The future of giving: The rise of micro-donation is revolutionising charity

 
Penny Lovell
A record number of philanthropists gave to charitable causes last year (Source: Getty)
Philanthropy is thriving, but it is growing at a grass roots level, as well as among the wealthy, as technology drives change.
A record number of wealthy philanthropists gave more than 1 per cent of their wealth to charitable causes in the UK last year. According to The Sunday Times Giving List, £2.58bn was donated in 2014, up by nearly 8 per cent on the previous year.
But to make true progress towards sustainably funding charities, giving needs to be ingrained at a grassroots level too. This is why micro-donation is increasingly important, as is the technological revolution that has helped embed the concept, making small, affordable payments as accessible and convenient as possible.
As a trustee of Pennies, the digital charity box, I’ve seen first-hand the difference technology has made. The rapid advance of payment technology facilitates small cashless donations, whether online, via mobile payment or in shops, allowing people to give as part of their daily routine and without breaking the bank.
But the rise of this form of micro-donation is not just a technology success story. It owes much to the support of entrepreneurial endeavour by UK business leaders. When the charity launched in 2010, technological change presented an opportunity. To exploit this, the project needed advocates to secure retailers who would partner with Pennies to help the concept reach the mass market. The level of support and buy-in the charity received in its infancy laid the foundation for its ongoing growth. Many of the established City names the Foundation’s chief executive, Alison Hutchinson, first pitched to became fellow trustees or volunteers, offering their business acumen and expertise, and opening doors rather than simply donating. For charities, this involvement is invaluable.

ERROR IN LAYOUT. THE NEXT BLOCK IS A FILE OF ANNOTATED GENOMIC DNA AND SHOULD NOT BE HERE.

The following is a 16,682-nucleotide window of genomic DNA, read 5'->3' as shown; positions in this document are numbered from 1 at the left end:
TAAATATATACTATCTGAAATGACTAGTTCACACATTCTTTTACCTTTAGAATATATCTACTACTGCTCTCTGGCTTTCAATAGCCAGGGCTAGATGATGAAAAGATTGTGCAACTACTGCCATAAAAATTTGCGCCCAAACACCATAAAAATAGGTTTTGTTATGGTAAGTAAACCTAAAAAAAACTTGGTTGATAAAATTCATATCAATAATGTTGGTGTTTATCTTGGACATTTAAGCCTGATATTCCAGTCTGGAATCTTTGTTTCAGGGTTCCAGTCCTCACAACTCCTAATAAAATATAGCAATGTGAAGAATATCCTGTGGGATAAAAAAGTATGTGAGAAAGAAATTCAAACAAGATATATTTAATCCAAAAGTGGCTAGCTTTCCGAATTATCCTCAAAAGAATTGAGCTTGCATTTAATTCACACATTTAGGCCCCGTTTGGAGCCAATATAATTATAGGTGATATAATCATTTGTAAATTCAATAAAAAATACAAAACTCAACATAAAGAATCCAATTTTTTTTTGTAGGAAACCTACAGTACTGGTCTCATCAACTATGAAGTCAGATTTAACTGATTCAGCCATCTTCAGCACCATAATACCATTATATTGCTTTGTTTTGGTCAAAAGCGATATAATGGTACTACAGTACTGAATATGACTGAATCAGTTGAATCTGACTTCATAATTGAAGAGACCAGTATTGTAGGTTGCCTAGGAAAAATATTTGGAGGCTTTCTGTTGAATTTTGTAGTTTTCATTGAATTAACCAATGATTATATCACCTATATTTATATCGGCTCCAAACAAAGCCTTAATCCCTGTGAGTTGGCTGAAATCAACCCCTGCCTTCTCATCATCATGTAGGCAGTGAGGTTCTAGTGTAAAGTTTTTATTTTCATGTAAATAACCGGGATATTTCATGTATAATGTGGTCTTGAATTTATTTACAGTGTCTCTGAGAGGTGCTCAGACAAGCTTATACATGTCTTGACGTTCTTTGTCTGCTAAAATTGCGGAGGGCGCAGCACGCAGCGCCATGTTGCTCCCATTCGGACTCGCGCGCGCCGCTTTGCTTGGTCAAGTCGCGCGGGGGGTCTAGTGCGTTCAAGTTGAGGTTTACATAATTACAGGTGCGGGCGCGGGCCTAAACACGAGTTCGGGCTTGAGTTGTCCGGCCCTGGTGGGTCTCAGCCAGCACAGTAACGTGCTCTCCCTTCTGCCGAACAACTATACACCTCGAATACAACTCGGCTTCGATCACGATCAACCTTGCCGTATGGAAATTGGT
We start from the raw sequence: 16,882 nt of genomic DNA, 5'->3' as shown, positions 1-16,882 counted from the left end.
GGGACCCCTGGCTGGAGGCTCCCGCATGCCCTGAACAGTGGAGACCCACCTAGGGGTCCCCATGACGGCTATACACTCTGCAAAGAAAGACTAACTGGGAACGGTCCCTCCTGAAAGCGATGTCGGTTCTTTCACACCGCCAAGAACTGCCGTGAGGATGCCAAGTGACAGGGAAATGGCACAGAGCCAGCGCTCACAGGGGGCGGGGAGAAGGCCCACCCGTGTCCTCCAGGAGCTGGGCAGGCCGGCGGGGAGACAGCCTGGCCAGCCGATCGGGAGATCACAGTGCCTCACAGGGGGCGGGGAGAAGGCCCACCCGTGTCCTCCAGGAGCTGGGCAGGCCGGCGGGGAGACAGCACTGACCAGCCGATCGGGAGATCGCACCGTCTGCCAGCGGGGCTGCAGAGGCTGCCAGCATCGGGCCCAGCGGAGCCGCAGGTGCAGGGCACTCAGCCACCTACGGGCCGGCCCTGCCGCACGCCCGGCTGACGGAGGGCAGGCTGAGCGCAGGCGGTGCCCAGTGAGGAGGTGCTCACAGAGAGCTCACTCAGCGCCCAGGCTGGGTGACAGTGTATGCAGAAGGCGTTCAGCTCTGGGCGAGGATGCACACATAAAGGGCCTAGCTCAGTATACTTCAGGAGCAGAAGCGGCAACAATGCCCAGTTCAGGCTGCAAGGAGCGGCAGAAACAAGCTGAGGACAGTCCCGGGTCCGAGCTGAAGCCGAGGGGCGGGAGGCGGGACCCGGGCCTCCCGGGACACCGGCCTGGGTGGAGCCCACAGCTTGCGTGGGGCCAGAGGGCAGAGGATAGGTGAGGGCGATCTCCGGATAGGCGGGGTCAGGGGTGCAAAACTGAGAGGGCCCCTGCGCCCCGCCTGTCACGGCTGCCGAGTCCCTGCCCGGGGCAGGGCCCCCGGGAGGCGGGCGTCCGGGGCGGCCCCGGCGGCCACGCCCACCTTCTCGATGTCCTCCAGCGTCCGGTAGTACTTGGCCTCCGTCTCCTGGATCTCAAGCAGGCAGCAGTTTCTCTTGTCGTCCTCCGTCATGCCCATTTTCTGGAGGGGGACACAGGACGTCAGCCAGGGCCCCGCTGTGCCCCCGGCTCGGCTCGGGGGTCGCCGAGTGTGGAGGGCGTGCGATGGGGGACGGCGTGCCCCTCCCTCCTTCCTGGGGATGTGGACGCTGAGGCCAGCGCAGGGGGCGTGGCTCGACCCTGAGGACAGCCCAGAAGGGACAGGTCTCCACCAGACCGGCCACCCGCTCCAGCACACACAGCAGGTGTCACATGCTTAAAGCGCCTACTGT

As a result of support from the UK business community, the concept is becoming widespread. Pennies alone has raised over £4m, through 17m separate donations, since it launched. Just 18 per cent of payments are now via cash, and this proportion will continue to diminish. As the UK becomes increasingly cashless, digital giving will be all the more important for charities, and micro-donation through initiatives like Pennies will continue to grow. For instance, if the UK’s 43m card holders donated just 30p a month, more than £150m would be raised for charity every year.
Pennies’ success shows that the right innovation can make a real difference for not-for profit organisations, working hand in hand with the private sector. We need more entrepreneurialism in the charity sector, and it is one of the reasons why Close Brothers Asset Management runs an annual Trustee Leadership Programme. It’s designed to encourage a new generation of trustees, capitalising on evolving skill sets and encouraging innovation and new ideas for charities.
Charitable giving is evolving. Yes, large scale philanthropy will still draw headlines, and will remain a key foundation for providing funding, but technology is enabling regular micro-donation among all strata of society. Embracing further innovation will see even greater success in the charity sector.
Penny Lovell is head of private client services at Close Brothers Asset Management.

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